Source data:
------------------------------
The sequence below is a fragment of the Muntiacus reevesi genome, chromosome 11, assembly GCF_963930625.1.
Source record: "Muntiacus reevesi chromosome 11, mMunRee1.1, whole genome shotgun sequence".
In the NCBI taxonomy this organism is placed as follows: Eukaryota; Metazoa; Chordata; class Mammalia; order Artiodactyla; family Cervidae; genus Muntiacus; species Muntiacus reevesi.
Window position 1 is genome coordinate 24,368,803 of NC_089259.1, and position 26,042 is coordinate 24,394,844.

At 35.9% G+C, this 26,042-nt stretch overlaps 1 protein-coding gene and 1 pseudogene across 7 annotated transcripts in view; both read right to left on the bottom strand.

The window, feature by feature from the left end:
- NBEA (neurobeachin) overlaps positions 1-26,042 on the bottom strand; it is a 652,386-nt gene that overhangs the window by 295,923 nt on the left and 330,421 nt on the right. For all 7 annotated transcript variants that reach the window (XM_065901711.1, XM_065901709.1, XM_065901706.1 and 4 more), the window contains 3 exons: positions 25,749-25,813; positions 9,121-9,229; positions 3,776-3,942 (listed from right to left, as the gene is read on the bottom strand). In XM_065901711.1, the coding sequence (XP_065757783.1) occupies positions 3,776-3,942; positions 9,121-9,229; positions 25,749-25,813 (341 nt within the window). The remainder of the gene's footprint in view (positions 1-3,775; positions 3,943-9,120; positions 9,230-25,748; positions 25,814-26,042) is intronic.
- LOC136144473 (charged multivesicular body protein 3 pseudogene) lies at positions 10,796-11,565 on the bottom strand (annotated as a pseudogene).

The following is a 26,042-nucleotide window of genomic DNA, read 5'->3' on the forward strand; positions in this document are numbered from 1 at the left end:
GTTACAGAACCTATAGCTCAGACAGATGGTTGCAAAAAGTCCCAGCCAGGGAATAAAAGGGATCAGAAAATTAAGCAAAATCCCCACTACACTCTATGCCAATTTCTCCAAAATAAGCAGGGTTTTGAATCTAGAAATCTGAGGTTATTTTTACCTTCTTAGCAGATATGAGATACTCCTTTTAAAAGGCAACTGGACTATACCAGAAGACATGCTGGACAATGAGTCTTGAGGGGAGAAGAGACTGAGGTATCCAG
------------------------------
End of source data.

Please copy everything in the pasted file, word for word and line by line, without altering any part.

The sequence below is a fragment of the Muntiacus reevesi genome, chromosome 11, assembly GCF_963930625.1.
Source record: "Muntiacus reevesi chromosome 11, mMunRee1.1, whole genome shotgun sequence".
In the NCBI taxonomy this organism is placed as follows: Eukaryota; Metazoa; Chordata; class Mammalia; order Artiodactyla; family Cervidae; genus Muntiacus; species Muntiacus reevesi.
Window position 1 is genome coordinate 24,368,803 of NC_089259.1, and position 26,042 is coordinate 24,394,844.

At 35.9% G+C, this 26,042-nt stretch overlaps 1 protein-coding gene and 1 pseudogene across 7 annotated transcripts in view; both read right to left on the bottom strand.

The window, feature by feature from the left end:
- NBEA (neurobeachin) overlaps positions 1-26,042 on the bottom strand; it is a 652,386-nt gene that overhangs the window by 295,923 nt on the left and 330,421 nt on the right. For all 7 annotated transcript variants that reach the window (XM_065901711.1, XM_065901709.1, XM_065901706.1 and 4 more), the window contains 3 exons: positions 25,749-25,813; positions 9,121-9,229; positions 3,776-3,942 (listed from right to left, as the gene is read on the bottom strand). In XM_065901711.1, the coding sequence (XP_065757783.1) occupies positions 3,776-3,942; positions 9,121-9,229; positions 25,749-25,813 (341 nt within the window). The remainder of the gene's footprint in view (positions 1-3,775; positions 3,943-9,120; positions 9,230-25,748; positions 25,814-26,042) is intronic.
- LOC136144473 (charged multivesicular body protein 3 pseudogene) lies at positions 10,796-11,565 on the bottom strand (annotated as a pseudogene).

The following is a 26,042-nucleotide window of genomic DNA, read 5'->3' on the forward strand; positions in this document are numbered from 1 at the left end:
GTTACAGAACCTATAGCTCAGACAGATGGTTGCAAAAAGTCCCAGCCAGGGAATAAAAGGGATCAGAAAATTAAGCAAAATCCCCACTACACTCTATGCCAATTTCTCCAAAATAAGCAGGGTTTTGAATCTAGAAATCTGAGGTTATTTTTACCTTCTTAGCAGATATGAGATACTCCTTTTAAAAGGCAACTGGACTATACCAGAAGACATGCTGGACAATGAGTCTTGAGGGGAGAAGAGACTGAGGTATCCAG